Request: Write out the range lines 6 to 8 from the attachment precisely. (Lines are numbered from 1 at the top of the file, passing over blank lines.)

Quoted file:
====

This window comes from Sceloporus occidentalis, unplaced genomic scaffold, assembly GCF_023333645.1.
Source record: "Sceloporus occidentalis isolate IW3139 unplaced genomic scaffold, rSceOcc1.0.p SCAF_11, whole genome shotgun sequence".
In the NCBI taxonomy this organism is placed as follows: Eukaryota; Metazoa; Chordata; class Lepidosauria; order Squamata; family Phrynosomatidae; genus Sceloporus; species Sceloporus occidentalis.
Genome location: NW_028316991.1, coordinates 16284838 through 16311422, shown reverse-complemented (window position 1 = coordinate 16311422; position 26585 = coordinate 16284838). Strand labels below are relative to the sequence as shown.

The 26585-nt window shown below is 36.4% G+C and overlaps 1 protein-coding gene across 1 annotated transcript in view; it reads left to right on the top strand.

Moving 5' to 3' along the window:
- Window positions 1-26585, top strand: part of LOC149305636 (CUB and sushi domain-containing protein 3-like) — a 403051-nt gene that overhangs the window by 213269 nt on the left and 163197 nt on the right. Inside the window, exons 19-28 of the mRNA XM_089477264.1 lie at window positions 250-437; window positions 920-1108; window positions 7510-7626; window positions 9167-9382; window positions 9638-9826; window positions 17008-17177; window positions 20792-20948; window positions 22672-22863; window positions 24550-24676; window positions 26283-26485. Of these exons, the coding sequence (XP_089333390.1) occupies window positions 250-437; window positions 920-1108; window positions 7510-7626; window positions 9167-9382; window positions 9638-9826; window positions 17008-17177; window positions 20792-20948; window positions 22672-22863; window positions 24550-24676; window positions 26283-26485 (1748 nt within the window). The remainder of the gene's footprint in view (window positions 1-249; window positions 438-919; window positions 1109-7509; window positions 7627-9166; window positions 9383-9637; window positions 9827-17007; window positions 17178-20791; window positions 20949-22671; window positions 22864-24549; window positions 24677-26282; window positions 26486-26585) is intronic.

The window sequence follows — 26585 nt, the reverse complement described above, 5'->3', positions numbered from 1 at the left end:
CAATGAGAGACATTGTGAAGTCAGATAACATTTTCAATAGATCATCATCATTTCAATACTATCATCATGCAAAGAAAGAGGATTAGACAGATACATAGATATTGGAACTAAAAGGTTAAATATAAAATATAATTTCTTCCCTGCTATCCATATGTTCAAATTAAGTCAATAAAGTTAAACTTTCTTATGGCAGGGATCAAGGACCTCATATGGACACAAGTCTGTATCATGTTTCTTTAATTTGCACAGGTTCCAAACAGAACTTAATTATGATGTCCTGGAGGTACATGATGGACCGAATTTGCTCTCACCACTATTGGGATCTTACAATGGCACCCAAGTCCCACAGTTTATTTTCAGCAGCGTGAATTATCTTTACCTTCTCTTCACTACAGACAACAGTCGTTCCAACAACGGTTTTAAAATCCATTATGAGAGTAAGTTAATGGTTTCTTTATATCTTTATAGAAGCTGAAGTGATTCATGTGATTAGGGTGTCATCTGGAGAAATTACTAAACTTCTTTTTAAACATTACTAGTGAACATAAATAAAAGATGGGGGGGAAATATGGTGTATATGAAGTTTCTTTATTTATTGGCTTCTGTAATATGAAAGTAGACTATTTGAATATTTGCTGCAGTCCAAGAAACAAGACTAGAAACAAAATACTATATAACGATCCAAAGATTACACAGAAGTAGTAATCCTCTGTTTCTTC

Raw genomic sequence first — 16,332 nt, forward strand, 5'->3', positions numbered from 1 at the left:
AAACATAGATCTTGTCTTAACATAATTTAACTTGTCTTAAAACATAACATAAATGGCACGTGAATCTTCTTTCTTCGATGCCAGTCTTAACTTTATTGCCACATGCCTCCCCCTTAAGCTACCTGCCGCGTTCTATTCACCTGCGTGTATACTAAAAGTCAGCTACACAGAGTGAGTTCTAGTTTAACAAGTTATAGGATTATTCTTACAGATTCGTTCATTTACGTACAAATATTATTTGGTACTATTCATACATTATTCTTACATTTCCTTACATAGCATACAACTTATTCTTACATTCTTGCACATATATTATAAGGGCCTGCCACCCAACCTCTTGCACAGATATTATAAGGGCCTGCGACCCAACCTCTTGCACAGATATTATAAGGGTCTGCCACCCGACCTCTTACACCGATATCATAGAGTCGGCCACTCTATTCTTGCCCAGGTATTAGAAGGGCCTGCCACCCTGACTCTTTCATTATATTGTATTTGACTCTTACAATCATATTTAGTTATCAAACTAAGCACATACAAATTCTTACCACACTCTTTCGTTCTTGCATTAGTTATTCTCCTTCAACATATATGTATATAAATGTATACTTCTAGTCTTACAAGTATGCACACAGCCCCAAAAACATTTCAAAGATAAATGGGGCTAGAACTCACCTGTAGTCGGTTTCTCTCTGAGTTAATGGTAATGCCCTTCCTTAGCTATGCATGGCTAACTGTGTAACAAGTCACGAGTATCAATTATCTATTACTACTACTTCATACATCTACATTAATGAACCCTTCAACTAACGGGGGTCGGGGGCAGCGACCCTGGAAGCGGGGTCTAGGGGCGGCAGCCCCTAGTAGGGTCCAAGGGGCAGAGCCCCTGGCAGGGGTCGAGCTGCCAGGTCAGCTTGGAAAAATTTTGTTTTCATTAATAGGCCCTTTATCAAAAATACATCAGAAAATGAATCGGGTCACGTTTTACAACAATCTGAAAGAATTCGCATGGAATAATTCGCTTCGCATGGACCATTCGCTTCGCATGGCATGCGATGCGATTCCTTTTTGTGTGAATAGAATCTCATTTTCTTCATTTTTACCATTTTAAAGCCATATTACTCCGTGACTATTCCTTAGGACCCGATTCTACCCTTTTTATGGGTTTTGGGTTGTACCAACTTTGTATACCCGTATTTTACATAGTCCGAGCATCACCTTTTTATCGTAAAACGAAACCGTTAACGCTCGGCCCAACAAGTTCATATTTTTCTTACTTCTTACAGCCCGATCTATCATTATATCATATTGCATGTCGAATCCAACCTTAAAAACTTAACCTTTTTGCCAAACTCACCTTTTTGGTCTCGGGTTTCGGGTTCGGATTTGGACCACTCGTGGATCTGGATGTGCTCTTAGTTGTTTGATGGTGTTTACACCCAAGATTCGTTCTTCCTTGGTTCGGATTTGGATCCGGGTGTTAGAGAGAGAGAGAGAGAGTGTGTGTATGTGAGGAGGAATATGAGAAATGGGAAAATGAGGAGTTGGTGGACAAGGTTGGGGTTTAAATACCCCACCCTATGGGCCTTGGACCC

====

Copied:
Moving 5' to 3' along the window:
- Window positions 1-26585, top strand: part of LOC149305636 (CUB and sushi domain-containing protein 3-like) — a 403051-nt gene that overhangs the window by 213269 nt on the left and 163197 nt on the right. Inside the window, exons 19-28 of the mRNA XM_089477264.1 lie at window positions 250-437; window positions 920-1108; window positions 7510-7626; window positions 9167-9382; window positions 9638-9826; window positions 17008-17177; window positions 20792-20948; window positions 22672-22863; window positions 24550-24676; window positions 26283-26485. Of these exons, the coding sequence (XP_089333390.1) occupies window positions 250-437; window positions 920-1108; window positions 7510-7626; window positions 9167-9382; window positions 9638-9826; window positions 17008-17177; window positions 20792-20948; window positions 22672-22863; window positions 24550-24676; window positions 26283-26485 (1748 nt within the window). The remainder of the gene's footprint in view (window positions 1-249; window positions 438-919; window positions 1109-7509; window positions 7627-9166; window positions 9383-9637; window positions 9827-17007; window positions 17178-20791; window positions 20949-22671; window positions 22864-24549; window positions 24677-26282; window positions 26486-26585) is intronic.

The window sequence follows — 26585 nt, the reverse complement described above, 5'->3', positions numbered from 1 at the left end: